The trading in Tilray (NASDAQ:TLRY) stock has been jaw-dropping. Tilray stock went public just last July — the first cannabis company to list on a major U.S. exchange. The IPO price was $17. Within three months, the stock had closed at $214, with a brief intra-day run to $300.
Thirteen months later, those gains are nearly all gone. Tilray stock closed Monday just above $20. To be sure, cannabis stocks have seen volatility over the past year, and nearly all of them have declined sharply of late. But none have had quite the highs — or the pullback — of TLRY.
The irony is that I still think Tilray stock is one of the more intriguing stocks in the category. The bubble last year — and it was a bubble — has given Tilray the reputation of a fly-by-night operator, or even something close to a “pump and dump.” That’s not the case.
Tilray’s long-term strategy, which is to focus not on production, but on products, makes some sense. And as I wrote after Tilray earnings in August, investors’ sudden interest in profitability is odd. Even Tilray CEO Brendan Kennedy noted it after the second-quarter release.
In fact, I called out TLRY as one of 10 mid-cap stocks to buy in late August. But as I noted at the time, patience was advised: The Tilray stock chart looked like a falling knife.
It still does — and that patience still is advised. TLRY, perhaps more than any other pot stock, shows just how much sentiment has changed and how much it will take to reverse it.
What Will It Take for TLRY Stock to Rally?
Over the last three months, TLRY stock has lost more than half of its value. And yet, in the context of cannabis investor expectations as recently as this summer, the news hardly seems all that grim.
Q2 earnings were fine. Yes, Tilray missed analyst expectations for profitability. But profits are not the endgame right now — positioning for cannabis growth is. Tilray’s solid revenue growth is up 371% year-over-year and nicely ahead of analyst estimates. That seemed like a step in the right direction. Investors agreed with that at the start of the year, when pot stocks like TLRY, Canopy Growth (NYSE:CGC) and Aurora Cannabis (NYSE:ACB) were rallying. That’s true no more.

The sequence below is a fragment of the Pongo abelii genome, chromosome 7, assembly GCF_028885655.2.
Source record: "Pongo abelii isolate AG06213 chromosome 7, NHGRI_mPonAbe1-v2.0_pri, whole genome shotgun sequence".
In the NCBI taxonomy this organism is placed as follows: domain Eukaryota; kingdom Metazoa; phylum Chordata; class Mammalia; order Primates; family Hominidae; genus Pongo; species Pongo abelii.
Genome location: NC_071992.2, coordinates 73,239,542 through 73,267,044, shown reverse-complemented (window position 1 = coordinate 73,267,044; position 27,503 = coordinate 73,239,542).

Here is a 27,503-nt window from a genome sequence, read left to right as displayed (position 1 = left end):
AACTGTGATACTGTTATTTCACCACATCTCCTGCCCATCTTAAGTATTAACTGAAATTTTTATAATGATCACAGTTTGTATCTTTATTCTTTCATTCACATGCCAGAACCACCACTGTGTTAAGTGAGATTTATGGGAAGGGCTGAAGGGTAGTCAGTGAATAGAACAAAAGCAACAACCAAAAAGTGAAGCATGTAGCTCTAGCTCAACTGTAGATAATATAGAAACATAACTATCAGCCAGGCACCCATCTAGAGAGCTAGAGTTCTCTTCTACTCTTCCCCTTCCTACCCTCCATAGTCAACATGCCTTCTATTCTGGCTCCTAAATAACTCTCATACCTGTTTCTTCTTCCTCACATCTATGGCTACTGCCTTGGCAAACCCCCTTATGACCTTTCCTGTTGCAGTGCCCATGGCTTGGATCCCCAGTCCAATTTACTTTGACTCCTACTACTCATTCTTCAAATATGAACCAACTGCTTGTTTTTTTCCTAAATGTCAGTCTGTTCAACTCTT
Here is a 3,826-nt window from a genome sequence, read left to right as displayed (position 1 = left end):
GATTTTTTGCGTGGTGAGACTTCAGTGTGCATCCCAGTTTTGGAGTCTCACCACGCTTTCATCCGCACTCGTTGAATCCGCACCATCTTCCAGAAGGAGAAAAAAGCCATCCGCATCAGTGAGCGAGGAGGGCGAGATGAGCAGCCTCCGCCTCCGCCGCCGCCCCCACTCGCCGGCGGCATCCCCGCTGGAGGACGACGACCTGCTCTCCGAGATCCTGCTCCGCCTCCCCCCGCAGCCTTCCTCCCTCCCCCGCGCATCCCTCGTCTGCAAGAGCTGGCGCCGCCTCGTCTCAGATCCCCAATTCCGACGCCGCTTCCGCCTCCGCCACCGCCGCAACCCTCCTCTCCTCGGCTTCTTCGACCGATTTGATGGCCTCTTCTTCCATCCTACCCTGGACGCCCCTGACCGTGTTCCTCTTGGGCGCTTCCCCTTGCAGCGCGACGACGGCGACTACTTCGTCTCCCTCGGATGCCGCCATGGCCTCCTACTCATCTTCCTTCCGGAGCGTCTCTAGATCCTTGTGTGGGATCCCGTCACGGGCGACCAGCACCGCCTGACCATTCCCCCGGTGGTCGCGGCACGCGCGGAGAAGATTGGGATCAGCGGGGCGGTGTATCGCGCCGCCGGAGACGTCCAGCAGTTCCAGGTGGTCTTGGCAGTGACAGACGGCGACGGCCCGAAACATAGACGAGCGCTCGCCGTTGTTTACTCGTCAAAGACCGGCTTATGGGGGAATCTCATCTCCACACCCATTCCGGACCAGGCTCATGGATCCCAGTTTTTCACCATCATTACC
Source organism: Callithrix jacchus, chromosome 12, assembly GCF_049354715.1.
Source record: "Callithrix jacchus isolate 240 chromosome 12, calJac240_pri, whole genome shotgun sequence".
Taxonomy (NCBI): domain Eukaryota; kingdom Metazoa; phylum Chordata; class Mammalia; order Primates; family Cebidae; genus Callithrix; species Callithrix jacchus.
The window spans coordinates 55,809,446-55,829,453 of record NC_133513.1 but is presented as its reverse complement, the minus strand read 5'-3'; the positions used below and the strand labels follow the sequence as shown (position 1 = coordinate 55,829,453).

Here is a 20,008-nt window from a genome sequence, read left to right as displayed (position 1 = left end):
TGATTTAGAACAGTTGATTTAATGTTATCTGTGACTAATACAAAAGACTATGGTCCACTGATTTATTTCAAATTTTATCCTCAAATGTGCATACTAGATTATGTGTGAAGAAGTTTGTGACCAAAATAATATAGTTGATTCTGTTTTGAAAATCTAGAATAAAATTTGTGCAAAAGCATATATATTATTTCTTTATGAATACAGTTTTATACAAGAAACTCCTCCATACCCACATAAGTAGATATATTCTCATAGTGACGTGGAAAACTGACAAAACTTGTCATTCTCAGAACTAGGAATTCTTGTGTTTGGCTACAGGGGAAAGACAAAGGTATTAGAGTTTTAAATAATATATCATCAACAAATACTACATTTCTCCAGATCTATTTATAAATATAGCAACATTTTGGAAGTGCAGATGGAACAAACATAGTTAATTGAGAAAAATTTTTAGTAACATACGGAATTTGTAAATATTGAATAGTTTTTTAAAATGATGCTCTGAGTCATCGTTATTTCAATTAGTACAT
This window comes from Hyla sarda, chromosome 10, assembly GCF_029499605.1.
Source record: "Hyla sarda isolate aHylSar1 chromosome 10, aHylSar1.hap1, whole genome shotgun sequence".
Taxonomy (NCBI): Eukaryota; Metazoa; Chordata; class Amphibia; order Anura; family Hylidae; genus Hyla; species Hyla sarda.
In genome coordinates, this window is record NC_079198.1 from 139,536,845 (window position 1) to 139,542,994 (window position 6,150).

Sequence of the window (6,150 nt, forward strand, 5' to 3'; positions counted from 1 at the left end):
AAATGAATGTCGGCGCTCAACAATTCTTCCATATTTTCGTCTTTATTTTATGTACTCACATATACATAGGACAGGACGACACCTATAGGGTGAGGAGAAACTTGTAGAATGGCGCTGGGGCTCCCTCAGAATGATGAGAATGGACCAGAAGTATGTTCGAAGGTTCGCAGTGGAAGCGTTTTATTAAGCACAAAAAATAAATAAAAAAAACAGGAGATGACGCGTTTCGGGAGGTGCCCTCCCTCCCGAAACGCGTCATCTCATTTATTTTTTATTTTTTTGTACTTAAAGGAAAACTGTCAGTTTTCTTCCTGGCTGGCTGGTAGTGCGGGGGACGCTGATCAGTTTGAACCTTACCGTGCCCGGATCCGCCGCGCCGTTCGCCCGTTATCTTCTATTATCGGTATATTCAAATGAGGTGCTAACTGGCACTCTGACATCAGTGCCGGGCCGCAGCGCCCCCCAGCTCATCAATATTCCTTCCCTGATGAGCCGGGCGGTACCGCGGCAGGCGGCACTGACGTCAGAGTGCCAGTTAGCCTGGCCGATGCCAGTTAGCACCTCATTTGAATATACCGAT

Indeed, off what was at worst a decent quarter, Tilray stock fell 35% in four sessions. A big whiff at Canopy, which pressured the sector, certainly didn’t help. But in no way should the report have driven a 35% decline. And I’d argue that even six months earlier, the same report may well have been perceived as positive, not negative. Even Aphria (NYSE:APHA) has continued to decline despite what was clearly a blowout report. It’s hard to imagine what kind of earnings beat it would take to truly change investor sentiment.
Political Help, Right?
The last time cannabis stocks rallied was late last year. And a key catalyst for the rally was the passage of the Farm Bill, which legalized hemp in the U.S.
That new law was seen as a potential first step toward legalization in the U.S. — an obviously enormous opportunity for legal cannabis producers. And so the rally, admittedly off lows driven in part by a market-wide selloff, seemed to make some sense.
Late last month, the SAFE Banking Act passed the U.S. House of Representatives. The act allowed banks to legally work with cannabis companies in states where marijuana was legalized. The impact on cannabis stocks was minimal. TLRY stock gained 2.7% that day and the gains were erased in less than two sessions.
To be sure, the SAFE Banking Act isn’t necessarily going to become law. Indeed, it’s unlikely to pass the Republican-controlled Senate. But, here too, it’s not hard to imagine the reaction being very different last year or even earlier this year. It’s a step in the right direction for the sector, seemingly. But investors don’t care.
Anheuser-Busch Can’t Even Help Tilray Stock
In 2018, such an announcement would have sent Tilray stock soaring. On Friday, the day following the after-close announcement, TLRY rose 1.5%. It had declined over 13% the day before.
Perhaps nothing for Tilray stock this year — and maybe nothing for the sector as a whole — further shows what a shift in sentiment there’s been in the past year or so. Tilray is taking a big step forward with a big-time partner toward a legitimate opportunity. And investors seemingly could not care less.
That’s a hugely dangerous problem for Tilray in the short term. But combined with the reputational impact of last year’s TLRY bubble, it’s also why the stock still seems intriguing — at some point. But there’s no need yet to try and figure out when that point might be.
As of this writing, Vince Martin has no positions in any securities mentioned.